That year he was appointed national coach. Romania hadn't qualified for a major tournament since 1970, but under Lucescu it beat Italy to qualification for Euro 1984. From 1985, he also managed Dinamo, struggling always against a Steaua team whose general manager was Valentin Ceaucescu, the son of the dictator. Steaua won the European Cup in 1986, beating Barcelona in the final. Ten days after that game, Dinamo faced Steaua in the league. "Valentin came with a flag to celebrate their success," Lucescu said, "but we won 2-1. Ten days later we played in the final of the Cup, and we won 1-0. They went mad. In the August, Romania played against Austria in the first qualifier for Euro '88, and we won 4-0, but they decided to kick me out. The system was like that -- I had too much popularity. Valentin wanted it to be only him, nobody else."
The following year the rivalry reached even more absurd heights. Steaua met Dinamo in the Cup final, and with a few seconds of normal time remaining and the score 1-1, Steaua's Gavrila Balint had a goal ruled out for offside. Steaua, apparently under instruction from Valentin, stormed off the pitch, at which Dinamo defender Ioan Andone dropped his shorts and waved his penis at the Communist Party box, a protest that cost him a 12-month suspension. With Steaua initially deemed to have forfeited, Dinamo was presented with the trophy.
"We waited for half an hour and then we went home," Lucescu said, "but the next day they took the Cup off us because Ceausescu had decided that Steaua had won. Steaua were a tool of the generals and they were afraid Dinamo were growing too powerful."
He left in 1990, having won the double in his final season, the first after the fall of Ceaucescu, working in Italy with Pisa, Brescia, Internazionale and Reggiana, and then in Turkey with Galatasaray and Besiktas, along with two stints back in Bucharest with Rapid. Everywhere he went, the focus was on youth and high-risk, high-tempo football. "In the late '80s, Dinamo were one of the best teams in Europe," Lucescu said. "We had seven players under 20 years old and seven players in the national team. I realized then that you'll never win with 30-year-olds with no motivation."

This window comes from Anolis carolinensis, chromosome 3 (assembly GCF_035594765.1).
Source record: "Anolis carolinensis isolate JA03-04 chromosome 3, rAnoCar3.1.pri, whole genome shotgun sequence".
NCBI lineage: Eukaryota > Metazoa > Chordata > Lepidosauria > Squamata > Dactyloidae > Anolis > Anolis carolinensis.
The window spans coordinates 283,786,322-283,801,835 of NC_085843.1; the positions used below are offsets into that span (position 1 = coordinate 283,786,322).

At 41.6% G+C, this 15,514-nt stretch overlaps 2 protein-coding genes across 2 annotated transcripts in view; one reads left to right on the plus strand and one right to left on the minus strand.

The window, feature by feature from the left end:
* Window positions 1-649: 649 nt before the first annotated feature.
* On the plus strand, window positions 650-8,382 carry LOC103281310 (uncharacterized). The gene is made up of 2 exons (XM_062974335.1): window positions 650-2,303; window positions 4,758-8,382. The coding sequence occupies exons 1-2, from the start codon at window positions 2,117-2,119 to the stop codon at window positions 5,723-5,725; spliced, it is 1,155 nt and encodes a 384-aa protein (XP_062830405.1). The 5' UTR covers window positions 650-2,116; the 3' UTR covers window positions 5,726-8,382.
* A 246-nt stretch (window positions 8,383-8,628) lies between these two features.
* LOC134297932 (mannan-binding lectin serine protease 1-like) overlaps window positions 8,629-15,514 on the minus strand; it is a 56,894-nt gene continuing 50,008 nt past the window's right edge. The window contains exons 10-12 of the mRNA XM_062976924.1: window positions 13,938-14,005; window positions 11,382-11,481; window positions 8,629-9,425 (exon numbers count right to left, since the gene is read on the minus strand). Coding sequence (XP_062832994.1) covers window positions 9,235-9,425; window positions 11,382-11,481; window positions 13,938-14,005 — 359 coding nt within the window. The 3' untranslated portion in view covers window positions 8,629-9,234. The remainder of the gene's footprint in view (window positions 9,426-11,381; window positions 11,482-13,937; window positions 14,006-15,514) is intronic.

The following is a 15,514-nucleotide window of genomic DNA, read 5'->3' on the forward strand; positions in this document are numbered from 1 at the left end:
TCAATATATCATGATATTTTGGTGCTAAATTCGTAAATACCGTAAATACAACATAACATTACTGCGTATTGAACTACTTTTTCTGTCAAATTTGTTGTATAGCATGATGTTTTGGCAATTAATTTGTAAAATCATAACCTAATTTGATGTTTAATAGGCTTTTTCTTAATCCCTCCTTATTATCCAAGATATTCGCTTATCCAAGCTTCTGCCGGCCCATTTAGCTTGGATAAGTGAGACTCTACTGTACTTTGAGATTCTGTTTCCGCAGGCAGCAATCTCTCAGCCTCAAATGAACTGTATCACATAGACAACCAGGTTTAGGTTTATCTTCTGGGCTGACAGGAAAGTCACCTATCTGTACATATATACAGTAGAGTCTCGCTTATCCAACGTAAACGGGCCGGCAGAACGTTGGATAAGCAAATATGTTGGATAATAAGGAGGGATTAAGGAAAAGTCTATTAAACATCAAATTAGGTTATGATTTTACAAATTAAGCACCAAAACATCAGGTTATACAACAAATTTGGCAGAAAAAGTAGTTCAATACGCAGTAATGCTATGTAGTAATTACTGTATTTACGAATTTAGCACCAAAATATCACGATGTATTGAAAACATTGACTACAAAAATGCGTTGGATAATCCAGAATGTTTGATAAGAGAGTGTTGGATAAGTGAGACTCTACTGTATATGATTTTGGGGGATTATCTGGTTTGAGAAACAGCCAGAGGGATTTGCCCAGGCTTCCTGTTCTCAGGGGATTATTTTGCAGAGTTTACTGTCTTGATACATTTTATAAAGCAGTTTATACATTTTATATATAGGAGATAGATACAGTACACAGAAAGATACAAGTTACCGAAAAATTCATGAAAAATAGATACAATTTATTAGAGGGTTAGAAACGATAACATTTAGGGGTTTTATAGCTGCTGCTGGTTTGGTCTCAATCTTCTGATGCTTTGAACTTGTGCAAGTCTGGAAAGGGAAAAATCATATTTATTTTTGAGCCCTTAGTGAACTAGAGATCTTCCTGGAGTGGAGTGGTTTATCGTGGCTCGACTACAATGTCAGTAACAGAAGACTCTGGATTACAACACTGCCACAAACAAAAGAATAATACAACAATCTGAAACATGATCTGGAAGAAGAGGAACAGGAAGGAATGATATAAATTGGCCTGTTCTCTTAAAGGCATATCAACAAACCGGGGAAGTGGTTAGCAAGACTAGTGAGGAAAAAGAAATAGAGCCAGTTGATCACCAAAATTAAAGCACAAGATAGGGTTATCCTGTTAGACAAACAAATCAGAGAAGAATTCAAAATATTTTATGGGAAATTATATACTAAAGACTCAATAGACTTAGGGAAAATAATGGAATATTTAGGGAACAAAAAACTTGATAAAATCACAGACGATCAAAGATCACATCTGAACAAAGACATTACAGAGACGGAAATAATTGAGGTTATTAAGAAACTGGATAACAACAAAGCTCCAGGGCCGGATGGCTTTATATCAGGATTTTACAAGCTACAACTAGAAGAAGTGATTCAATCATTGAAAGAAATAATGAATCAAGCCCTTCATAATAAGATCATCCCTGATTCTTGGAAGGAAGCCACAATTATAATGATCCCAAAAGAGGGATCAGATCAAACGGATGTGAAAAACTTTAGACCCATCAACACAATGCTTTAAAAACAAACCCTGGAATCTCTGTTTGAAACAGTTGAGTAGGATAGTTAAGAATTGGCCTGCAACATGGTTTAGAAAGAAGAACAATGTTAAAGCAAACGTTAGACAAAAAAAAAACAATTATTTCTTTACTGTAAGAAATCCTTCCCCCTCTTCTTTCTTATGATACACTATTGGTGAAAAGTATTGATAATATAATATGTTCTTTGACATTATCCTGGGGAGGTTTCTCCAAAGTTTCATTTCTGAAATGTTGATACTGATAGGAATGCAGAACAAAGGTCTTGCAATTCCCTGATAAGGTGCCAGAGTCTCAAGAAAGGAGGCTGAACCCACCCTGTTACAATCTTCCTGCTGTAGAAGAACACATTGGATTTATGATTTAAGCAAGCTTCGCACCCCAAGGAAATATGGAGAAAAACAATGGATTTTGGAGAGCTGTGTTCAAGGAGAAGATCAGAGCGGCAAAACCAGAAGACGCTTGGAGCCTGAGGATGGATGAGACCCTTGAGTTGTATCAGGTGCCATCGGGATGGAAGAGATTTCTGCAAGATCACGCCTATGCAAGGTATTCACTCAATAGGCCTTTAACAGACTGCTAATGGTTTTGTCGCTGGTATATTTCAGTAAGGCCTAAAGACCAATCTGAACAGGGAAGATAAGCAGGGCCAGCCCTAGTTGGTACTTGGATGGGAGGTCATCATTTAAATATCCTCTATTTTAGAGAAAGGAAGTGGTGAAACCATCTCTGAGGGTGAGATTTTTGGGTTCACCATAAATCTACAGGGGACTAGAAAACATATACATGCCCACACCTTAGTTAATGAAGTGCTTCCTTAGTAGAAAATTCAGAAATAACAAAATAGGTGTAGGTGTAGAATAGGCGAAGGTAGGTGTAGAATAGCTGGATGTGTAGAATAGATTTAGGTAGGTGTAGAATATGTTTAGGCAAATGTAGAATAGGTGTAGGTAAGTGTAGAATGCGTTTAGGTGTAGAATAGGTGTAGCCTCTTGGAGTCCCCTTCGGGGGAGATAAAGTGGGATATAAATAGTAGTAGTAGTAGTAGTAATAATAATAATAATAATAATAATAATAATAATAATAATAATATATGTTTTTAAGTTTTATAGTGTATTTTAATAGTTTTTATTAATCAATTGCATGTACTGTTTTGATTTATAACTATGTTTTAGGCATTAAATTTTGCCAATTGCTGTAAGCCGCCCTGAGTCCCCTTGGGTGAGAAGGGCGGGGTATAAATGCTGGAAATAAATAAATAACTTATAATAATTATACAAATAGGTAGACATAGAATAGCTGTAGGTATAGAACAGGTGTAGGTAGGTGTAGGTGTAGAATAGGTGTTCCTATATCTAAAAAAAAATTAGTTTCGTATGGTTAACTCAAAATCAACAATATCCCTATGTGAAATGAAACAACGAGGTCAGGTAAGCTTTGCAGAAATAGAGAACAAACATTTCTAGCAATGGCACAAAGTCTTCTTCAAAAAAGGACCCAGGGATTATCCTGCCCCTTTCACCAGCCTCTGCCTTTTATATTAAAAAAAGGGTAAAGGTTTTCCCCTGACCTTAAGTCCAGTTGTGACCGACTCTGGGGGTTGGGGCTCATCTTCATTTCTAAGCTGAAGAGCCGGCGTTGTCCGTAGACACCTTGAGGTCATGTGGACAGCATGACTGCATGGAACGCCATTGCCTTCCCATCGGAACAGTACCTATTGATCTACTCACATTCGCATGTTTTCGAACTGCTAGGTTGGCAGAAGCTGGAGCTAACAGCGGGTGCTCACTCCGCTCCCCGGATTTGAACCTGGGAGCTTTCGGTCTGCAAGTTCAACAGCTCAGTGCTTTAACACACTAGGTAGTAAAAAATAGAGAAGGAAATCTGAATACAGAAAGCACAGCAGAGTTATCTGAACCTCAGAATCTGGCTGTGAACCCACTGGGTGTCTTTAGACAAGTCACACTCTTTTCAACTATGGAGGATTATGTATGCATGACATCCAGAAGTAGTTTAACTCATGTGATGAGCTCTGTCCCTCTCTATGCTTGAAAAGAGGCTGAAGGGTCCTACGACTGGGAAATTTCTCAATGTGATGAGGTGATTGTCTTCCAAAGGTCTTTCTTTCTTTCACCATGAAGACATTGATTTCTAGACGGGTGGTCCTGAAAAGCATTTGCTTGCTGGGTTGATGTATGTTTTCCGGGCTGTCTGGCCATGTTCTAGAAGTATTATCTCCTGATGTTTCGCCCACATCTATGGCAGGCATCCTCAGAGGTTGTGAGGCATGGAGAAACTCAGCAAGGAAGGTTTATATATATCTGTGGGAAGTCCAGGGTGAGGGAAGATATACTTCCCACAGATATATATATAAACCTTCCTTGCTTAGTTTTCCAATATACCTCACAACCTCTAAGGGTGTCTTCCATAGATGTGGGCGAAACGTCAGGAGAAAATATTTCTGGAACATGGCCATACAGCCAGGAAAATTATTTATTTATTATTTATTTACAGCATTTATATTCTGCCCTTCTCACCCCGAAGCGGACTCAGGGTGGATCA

The team that beat Chelsea three weeks ago featured three players aged 30 or more -- fullbacks Darijo Srna and Razvan Rat and center back Oleksandr Kucher -- which makes this an old team by Lucescu's standards, but the attacking core is made up of Brazilians in their early 20s. There's the 24-year-old Willian swooping in from the left, the 22-year-old Alex Teixera darting from the right with the 25-year-old Luiz Adriano creating space with his intelligent movement at center forward. And linking them all together is the brilliant 23-year-old Armenian, Henrikh Mkhitaryan.
Older players, Lucescu says, play with fear; experience makes them eschew risk. Most would accept that the best sides have a mix of that caution and the impetuosity of youth. Lucescu, though, has always wanted his sides to play with energy and daring. That can leave them open, but when it works, the results can be breathtaking. And the evidence of a fortnight ago, when Shakhtar pummeled Chelsea in beating it 2-1 in Donetsk, suggests he may, with his older defense, have found the right balance. Wednesday's return fixture at Stamford Bridge, though, is a far stiffer test.